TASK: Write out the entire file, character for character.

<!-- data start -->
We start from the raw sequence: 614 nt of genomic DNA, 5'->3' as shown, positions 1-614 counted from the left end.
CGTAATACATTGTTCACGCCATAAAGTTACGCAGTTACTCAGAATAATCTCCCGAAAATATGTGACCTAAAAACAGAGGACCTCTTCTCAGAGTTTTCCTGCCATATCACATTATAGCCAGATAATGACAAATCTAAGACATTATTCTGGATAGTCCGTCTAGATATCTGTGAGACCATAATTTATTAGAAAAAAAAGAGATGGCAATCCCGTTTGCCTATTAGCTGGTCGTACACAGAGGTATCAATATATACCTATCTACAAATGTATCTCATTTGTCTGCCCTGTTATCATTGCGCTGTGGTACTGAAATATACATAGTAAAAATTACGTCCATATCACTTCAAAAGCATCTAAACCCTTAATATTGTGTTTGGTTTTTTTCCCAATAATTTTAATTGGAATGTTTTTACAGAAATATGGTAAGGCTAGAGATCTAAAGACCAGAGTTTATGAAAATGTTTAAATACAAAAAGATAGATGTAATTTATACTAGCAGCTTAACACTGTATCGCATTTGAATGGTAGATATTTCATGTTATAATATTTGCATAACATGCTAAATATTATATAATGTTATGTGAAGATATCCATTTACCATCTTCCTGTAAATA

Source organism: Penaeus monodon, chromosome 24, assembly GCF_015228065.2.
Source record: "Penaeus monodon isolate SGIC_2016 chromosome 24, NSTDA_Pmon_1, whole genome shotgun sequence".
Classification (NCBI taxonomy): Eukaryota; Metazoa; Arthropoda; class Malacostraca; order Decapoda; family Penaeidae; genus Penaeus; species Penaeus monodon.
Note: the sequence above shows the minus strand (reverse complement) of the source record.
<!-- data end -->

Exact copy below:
We start from the raw sequence: 614 nt of genomic DNA, 5'->3' as shown, positions 1-614 counted from the left end.
CGTAATACATTGTTCACGCCATAAAGTTACGCAGTTACTCAGAATAATCTCCCGAAAATATGTGACCTAAAAACAGAGGACCTCTTCTCAGAGTTTTCCTGCCATATCACATTATAGCCAGATAATGACAAATCTAAGACATTATTCTGGATAGTCCGTCTAGATATCTGTGAGACCATAATTTATTAGAAAAAAAAGAGATGGCAATCCCGTTTGCCTATTAGCTGGTCGTACACAGAGGTATCAATATATACCTATCTACAAATGTATCTCATTTGTCTGCCCTGTTATCATTGCGCTGTGGTACTGAAATATACATAGTAAAAATTACGTCCATATCACTTCAAAAGCATCTAAACCCTTAATATTGTGTTTGGTTTTTTTCCCAATAATTTTAATTGGAATGTTTTTACAGAAATATGGTAAGGCTAGAGATCTAAAGACCAGAGTTTATGAAAATGTTTAAATACAAAAAGATAGATGTAATTTATACTAGCAGCTTAACACTGTATCGCATTTGAATGGTAGATATTTCATGTTATAATATTTGCATAACATGCTAAATATTATATAATGTTATGTGAAGATATCCATTTACCATCTTCCTGTAAATA

Source organism: Penaeus monodon, chromosome 24, assembly GCF_015228065.2.
Source record: "Penaeus monodon isolate SGIC_2016 chromosome 24, NSTDA_Pmon_1, whole genome shotgun sequence".
Classification (NCBI taxonomy): Eukaryota; Metazoa; Arthropoda; class Malacostraca; order Decapoda; family Penaeidae; genus Penaeus; species Penaeus monodon.
Note: the sequence above shows the minus strand (reverse complement) of the source record.